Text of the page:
It is both surreal and ironic to me that this blog post still rings true for so many….
With the rise of dual language education in the U.S., have bilingual, Latinx children become a commodity? In other words, are children who walk into the dual language classroom already speaking two languages possessing a highly valued commodity: bilingualism? The question, though, still remains, whose bilingualism is valued? Is it the “middle class” students bilingualism or is it those students who come from “lower class” homes? To distinguish between “middle” and “lower” class, I’d like to clarify how I am referring to the two kinds of bilinguals. There are those whose parents have a “formal” education and belong to a certain (higher) economic bracket and those whose parents have a “limited” formal education and come from lower economic brackets, generally speaking. Both bilinguals are what we, in academia, call heritage-speakers of a minoritized language (like Spanish).
This past week my little girl completed her first year at a local private Spanish immersion daycare center. At the end of each year the escuelita (little school) puts on a recital where each classroom dances to a Spanish song. The theme was “Los Insectos….and Other Little Critters.” One of the many reasons why I love and chose this escuelita for my daughter is because they value linguistic diversity. As you can see in the very title of the production the teachers at her school chose to translanguage: Spanish and English are used in a single phrase. I love that because it reflects a view of bilinguals drawing from one linguistic repertoire like many of us do in Central Texas. In an earlier post, I wrote about my experience while visiting another Spanish immersion school before deciding where my daughter would attend. It was at that other school where I was informed “We don’t use Tex-Mex here.” What they failed to realize is the importance in being able to communicate with members of our local community, in addition to being able to perform linguistically in academic settings, like the classroom. For this reason I decided to enroll my daughter elsewhere, but also because they insulted a key feature of my linguistic repertoire!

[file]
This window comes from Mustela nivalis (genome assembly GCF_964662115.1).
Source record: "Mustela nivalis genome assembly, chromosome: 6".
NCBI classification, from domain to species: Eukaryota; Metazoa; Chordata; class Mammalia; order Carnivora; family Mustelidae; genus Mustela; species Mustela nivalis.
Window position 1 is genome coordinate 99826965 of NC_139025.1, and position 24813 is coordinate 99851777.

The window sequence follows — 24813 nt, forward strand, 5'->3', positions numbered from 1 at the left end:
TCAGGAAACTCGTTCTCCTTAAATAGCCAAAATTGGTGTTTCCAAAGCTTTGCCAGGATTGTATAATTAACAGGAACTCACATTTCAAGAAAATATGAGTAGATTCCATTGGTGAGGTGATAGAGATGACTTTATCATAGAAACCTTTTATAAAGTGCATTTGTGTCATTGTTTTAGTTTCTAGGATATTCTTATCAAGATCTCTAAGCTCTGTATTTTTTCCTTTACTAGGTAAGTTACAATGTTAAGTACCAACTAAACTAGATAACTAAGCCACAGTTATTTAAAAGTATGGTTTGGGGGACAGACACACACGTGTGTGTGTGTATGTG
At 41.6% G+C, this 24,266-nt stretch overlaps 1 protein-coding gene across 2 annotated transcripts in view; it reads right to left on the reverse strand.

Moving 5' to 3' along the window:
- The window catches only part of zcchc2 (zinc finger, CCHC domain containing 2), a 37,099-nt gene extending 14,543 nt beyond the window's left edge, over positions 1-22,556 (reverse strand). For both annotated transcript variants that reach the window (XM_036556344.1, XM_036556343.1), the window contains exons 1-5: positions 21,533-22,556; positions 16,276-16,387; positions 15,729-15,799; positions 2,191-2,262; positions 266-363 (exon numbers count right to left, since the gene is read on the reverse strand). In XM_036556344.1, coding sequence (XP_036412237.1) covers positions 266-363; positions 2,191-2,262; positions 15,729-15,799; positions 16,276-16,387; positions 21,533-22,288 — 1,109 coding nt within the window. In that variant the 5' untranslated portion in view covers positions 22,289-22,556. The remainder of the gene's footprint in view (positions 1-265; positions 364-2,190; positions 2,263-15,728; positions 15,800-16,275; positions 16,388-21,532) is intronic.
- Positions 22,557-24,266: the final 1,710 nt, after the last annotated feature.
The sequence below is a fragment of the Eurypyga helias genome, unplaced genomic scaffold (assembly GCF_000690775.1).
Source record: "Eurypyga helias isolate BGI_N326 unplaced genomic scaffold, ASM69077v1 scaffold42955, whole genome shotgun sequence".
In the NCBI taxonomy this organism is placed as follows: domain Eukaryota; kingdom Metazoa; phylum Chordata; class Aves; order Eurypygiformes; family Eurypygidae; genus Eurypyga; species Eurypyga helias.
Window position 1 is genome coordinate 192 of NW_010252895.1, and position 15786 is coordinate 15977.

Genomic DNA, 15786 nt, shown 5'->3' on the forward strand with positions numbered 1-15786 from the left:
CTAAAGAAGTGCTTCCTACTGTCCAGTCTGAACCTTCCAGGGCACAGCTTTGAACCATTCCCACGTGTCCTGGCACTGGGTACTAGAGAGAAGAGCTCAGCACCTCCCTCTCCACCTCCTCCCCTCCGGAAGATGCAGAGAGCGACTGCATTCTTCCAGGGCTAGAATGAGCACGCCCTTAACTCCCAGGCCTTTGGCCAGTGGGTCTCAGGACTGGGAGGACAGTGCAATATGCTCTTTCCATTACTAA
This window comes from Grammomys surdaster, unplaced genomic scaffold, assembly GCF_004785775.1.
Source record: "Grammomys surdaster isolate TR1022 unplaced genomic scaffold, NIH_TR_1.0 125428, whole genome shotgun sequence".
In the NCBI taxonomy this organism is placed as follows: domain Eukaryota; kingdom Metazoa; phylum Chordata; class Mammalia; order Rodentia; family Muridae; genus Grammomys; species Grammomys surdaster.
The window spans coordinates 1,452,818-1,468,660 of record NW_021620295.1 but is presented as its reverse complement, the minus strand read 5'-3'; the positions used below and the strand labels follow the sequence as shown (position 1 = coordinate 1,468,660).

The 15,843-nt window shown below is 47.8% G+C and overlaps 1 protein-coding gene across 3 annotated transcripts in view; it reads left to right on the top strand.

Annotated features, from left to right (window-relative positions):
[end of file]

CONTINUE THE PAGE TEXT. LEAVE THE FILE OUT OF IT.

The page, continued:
My parents were or would be categorized as working class Mexican immigrants and I was/am a heritage-speaker of Spanish, though when I was in elementary school in the 80’s dual language education was not an option. Now, I identify asa middle-class and highly educated parent of two daughters I am raising with multiple languages. I presume her multilingualism will be a highly valued commodity as local schools try to fill dual language classrooms with “native” Spanish-speakers. What I will continue to strive for, as a parent and academic, is placing greater value in the dynamic ways the Latinx community uses Spanish and English like we do in central Texas!
(Originally posted in 2012 on the SpanglishBaby website)